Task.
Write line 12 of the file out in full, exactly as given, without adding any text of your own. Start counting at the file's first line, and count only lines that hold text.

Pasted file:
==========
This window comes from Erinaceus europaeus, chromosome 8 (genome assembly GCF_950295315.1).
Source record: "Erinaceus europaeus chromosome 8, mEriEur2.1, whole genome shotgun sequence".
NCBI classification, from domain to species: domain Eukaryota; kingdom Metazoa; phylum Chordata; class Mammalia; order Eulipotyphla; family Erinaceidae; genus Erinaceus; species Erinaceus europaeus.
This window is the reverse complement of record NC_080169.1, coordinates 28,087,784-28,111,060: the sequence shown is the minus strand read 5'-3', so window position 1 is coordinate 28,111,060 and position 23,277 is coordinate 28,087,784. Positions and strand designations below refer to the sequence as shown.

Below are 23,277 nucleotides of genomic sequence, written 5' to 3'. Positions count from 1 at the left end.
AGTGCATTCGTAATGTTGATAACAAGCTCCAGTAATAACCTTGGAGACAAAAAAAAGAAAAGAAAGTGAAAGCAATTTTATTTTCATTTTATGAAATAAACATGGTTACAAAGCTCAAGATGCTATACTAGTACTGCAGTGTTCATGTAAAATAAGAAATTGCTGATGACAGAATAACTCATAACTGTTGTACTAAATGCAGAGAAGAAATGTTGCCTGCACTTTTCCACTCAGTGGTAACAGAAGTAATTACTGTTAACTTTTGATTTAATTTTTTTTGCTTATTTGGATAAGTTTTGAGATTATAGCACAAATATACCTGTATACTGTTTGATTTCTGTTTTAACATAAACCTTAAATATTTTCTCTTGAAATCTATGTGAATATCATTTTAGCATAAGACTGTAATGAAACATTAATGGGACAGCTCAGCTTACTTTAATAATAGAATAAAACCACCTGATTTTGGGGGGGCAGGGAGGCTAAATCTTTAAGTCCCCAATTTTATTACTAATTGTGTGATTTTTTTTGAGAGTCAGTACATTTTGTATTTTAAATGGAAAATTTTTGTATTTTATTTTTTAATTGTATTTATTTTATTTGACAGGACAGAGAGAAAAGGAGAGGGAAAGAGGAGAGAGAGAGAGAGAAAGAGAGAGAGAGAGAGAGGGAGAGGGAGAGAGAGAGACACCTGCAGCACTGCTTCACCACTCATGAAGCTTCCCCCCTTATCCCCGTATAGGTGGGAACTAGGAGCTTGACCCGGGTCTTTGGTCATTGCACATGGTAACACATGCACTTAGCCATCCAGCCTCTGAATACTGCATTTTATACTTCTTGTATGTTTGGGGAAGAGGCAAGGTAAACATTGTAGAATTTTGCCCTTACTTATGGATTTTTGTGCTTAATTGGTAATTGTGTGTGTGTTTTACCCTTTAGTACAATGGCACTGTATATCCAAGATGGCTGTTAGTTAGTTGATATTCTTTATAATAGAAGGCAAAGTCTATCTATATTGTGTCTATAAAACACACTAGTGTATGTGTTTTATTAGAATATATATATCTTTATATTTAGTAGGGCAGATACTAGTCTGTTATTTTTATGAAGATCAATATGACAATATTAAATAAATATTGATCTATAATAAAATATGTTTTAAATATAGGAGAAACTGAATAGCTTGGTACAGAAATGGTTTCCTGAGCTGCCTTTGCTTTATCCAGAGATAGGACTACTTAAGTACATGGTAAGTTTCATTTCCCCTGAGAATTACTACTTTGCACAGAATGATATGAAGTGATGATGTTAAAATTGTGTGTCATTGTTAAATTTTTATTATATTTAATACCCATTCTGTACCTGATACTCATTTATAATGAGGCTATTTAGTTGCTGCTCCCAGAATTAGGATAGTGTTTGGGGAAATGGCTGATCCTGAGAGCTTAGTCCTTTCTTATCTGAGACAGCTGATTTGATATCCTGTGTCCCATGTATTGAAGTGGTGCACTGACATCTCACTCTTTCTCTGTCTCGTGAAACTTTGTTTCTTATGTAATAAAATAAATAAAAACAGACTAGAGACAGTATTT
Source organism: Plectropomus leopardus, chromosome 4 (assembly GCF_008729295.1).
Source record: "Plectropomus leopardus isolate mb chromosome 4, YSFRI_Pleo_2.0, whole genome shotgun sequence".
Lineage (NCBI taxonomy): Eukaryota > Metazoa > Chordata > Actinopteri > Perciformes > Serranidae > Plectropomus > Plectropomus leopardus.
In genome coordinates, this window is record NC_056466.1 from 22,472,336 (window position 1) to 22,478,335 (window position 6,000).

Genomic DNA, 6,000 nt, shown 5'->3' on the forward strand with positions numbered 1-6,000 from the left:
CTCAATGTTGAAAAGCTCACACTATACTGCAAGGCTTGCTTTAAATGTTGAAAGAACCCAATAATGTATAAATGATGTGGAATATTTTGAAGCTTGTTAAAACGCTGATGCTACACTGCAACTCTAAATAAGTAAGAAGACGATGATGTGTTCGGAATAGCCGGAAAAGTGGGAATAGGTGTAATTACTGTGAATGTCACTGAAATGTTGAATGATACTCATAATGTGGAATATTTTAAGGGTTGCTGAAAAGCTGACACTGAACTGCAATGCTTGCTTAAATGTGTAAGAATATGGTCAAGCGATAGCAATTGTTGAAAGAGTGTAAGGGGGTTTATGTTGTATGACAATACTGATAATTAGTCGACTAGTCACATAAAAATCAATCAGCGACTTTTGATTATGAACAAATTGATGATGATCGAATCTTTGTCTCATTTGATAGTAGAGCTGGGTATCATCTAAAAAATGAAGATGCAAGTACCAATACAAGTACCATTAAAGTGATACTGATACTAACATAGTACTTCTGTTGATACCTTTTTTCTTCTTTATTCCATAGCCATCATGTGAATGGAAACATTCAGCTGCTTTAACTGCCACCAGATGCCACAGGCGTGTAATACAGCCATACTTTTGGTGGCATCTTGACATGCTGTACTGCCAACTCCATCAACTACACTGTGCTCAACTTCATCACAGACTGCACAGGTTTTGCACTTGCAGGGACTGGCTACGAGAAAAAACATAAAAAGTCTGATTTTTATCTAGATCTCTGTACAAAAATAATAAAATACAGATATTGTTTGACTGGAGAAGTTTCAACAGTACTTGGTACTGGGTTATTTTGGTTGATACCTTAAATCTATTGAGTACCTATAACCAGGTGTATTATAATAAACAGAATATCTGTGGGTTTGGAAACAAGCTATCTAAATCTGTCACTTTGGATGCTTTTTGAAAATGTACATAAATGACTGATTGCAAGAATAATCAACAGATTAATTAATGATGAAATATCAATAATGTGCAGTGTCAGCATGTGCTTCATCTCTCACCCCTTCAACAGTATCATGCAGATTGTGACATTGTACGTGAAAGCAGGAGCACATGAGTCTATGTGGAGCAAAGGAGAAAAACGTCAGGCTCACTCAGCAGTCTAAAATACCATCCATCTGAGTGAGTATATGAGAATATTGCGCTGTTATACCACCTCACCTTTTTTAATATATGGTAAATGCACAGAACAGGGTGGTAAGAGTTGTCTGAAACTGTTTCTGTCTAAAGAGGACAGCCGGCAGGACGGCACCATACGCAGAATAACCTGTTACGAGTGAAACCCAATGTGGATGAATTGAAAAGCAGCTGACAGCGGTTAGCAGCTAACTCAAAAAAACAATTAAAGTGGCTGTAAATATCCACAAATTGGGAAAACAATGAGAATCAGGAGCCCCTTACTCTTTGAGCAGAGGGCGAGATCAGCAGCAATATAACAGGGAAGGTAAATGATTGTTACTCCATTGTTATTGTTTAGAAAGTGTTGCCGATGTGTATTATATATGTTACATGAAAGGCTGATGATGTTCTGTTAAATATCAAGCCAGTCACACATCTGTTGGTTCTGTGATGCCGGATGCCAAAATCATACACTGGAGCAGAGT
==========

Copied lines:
CTCAATGTTGAAAAGCTCACACTATACTGCAAGGCTTGCTTTAAATGTTGAAAGAACCCAATAATGTATAAATGATGTGGAATATTTTGAAGCTTGTTAAAACGCTGATGCTACACTGCAACTCTAAATAAGTAAGAAGACGATGATGTGTTCGGAATAGCCGGAAAAGTGGGAATAGGTGTAATTACTGTGAATGTCACTGAAATGTTGAATGATACTCATAATGTGGAATATTTTAAGGGTTGCTGAAAAGCTGACACTGAACTGCAATGCTTGCTTAAATGTGTAAGAATATGGTCAAGCGATAGCAATTGTTGAAAGAGTGTAAGGGGGTTTATGTTGTATGACAATACTGATAATTAGTCGACTAGTCACATAAAAATCAATCAGCGACTTTTGATTATGAACAAATTGATGATGATCGAATCTTTGTCTCATTTGATAGTAGAGCTGGGTATCATCTAAAAAATGAAGATGCAAGTACCAATACAAGTACCATTAAAGTGATACTGATACTAACATAGTACTTCTGTTGATACCTTTTTTCTTCTTTATTCCATAGCCATCATGTGAATGGAAACATTCAGCTGCTTTAACTGCCACCAGATGCCACAGGCGTGTAATACAGCCATACTTTTGGTGGCATCTTGACATGCTGTACTGCCAACTCCATCAACTACACTGTGCTCAACTTCATCACAGACTGCACAGGTTTTGCACTTGCAGGGACTGGCTACGAGAAAAAACATAAAAAGTCTGATTTTTATCTAGATCTCTGTACAAAAATAATAAAATACAGATATTGTTTGACTGGAGAAGTTTCAACAGTACTTGGTACTGGGTTATTTTGGTTGATACCTTAAATCTATTGAGTACCTATAACCAGGTGTATTATAATAAACAGAATATCTGTGGGTTTGGAAACAAGCTATCTAAATCTGTCACTTTGGATGCTTTTTGAAAATGTACATAAATGACTGATTGCAAGAATAATCAACAGATTAATTAATGATGAAATATCAATAATGTGCAGTGTCAGCATGTGCTTCATCTCTCACCCCTTCAACAGTATCATGCAGATTGTGACATTGTACGTGAAAGCAGGAGCACATGAGTCTATGTGGAGCAAAGGAGAAAAACGTCAGGCTCACTCAGCAGTCTAAAATACCATCCATCTGAGTGAGTATATGAGAATATTGCGCTGTTATACCACCTCACCTTTTTTAATATATGGTAAATGCACAGAACAGGGTGGTAAGAGTTGTCTGAAACTGTTTCTGTCTAAAGAGGACAGCCGGCAGGACGGCACCATACGCAGAATAACCTGTTACGAGTGAAACCCAATGTGGATGAATTGAAAAGCAGCTGACAGCGGTTAGCAGCTAACTCAAAAAAACAATTAAAGTGGCTGTAAATATCCACAAATTGGGAAAACAATGAGAATCAGGAGCCCCTTACTCTTTGAGCAGAGGGCGAGATCAGCAGCAATATAACAGGGAAGGTAAATGATTGTTACTCCATTGTTATTGTTTAGAAAGTGTTGCCGATGTGTATTATATATGTTACATGAAAGGCTGATGATGTTCTGTTAAATATCAAGCCAGTCACACATCTGTTGGTTCTGTGATGCCGGATGCCAAAATCATACACTGGAGCAGAGT